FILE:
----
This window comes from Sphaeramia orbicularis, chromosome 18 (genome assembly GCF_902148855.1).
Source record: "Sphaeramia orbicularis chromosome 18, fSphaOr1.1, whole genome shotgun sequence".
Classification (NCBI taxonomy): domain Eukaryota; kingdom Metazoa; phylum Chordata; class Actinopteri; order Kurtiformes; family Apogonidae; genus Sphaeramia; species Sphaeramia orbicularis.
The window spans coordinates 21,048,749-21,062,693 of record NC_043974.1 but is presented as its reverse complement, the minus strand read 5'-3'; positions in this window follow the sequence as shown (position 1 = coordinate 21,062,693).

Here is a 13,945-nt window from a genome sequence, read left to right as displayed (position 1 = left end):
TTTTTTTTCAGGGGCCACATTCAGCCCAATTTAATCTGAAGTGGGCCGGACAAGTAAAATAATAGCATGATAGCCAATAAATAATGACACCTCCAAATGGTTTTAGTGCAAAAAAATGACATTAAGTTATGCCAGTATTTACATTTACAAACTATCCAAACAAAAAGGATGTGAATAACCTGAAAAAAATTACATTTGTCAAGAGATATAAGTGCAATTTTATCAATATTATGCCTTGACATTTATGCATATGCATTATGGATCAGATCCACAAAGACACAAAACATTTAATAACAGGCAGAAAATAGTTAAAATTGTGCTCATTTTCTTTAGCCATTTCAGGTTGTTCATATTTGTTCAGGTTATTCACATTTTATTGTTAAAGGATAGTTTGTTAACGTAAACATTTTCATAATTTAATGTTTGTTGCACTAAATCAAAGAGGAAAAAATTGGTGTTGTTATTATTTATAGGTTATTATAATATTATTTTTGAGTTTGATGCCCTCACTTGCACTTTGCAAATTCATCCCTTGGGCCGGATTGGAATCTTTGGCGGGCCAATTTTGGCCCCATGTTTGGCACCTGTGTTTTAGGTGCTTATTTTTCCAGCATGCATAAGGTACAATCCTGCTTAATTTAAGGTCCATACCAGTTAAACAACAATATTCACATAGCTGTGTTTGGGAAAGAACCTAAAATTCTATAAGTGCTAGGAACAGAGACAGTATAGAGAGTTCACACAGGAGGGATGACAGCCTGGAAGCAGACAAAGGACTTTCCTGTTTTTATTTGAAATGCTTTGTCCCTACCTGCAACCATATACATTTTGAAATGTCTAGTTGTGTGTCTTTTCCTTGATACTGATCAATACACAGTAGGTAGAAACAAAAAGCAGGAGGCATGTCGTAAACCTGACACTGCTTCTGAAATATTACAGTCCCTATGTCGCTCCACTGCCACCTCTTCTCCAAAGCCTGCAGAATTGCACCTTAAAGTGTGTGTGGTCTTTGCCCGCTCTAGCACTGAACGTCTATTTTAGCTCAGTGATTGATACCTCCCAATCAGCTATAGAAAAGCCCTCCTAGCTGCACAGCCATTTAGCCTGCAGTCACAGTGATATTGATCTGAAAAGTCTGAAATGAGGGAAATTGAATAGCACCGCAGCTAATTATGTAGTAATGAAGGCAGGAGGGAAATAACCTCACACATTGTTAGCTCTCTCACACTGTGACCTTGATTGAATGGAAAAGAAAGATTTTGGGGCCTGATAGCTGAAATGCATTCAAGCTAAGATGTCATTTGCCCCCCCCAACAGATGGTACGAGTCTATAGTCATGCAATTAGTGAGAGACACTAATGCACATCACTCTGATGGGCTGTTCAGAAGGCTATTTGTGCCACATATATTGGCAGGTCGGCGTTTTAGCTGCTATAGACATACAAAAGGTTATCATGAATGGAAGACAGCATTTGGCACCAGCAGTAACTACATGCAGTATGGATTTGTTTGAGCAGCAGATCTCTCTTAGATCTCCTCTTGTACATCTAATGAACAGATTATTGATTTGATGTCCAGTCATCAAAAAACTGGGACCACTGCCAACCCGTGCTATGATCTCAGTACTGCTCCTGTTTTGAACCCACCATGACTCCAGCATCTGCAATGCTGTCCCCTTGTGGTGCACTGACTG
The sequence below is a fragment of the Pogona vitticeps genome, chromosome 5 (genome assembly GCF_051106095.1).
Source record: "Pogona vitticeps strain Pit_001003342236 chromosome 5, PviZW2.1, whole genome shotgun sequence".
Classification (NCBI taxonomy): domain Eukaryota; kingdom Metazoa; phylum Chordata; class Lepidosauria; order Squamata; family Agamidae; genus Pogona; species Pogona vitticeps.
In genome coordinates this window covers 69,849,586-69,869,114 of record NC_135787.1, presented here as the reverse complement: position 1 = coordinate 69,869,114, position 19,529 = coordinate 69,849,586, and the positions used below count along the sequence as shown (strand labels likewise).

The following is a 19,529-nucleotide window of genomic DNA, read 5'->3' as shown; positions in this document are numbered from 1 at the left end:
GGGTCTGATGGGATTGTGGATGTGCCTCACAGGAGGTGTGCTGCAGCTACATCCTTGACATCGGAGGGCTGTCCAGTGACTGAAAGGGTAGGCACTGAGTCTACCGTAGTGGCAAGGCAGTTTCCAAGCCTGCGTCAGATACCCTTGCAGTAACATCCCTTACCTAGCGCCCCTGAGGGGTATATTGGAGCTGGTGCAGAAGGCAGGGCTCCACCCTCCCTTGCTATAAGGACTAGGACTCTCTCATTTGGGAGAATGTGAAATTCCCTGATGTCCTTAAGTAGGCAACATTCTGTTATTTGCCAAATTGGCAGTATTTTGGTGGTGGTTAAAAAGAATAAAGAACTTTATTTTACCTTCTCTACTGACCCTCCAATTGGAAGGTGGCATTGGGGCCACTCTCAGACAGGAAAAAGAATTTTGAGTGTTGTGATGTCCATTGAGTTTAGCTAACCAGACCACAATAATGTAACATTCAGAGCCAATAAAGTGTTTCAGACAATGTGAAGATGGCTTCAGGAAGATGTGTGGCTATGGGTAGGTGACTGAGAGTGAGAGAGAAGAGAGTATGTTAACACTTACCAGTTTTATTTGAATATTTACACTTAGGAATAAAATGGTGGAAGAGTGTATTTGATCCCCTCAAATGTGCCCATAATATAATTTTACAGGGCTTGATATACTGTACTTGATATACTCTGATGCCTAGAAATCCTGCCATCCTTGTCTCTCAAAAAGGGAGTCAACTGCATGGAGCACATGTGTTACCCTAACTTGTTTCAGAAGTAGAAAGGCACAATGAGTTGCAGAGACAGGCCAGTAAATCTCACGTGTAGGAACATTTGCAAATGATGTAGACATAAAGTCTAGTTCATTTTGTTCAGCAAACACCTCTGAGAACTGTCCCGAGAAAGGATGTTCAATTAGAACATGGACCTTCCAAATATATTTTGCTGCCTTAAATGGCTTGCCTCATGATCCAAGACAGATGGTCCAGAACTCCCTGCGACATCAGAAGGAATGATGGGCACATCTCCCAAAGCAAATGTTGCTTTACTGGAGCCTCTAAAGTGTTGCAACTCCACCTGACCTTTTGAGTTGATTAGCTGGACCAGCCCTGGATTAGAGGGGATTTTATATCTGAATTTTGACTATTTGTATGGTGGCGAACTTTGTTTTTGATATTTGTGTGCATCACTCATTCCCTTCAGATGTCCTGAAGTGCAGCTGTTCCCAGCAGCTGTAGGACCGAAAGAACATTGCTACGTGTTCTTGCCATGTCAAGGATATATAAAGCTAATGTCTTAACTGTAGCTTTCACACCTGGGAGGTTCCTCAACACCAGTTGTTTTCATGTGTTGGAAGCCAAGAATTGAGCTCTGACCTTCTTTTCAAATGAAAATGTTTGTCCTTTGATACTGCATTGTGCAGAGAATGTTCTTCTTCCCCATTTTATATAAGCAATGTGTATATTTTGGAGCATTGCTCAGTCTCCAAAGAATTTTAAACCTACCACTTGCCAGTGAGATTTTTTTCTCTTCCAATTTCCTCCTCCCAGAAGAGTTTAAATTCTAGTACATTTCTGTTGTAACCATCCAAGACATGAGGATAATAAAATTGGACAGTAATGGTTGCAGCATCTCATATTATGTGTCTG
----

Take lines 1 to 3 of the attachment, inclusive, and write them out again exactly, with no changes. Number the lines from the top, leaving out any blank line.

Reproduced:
This window comes from Sphaeramia orbicularis, chromosome 18 (genome assembly GCF_902148855.1).
Source record: "Sphaeramia orbicularis chromosome 18, fSphaOr1.1, whole genome shotgun sequence".
Classification (NCBI taxonomy): domain Eukaryota; kingdom Metazoa; phylum Chordata; class Actinopteri; order Kurtiformes; family Apogonidae; genus Sphaeramia; species Sphaeramia orbicularis.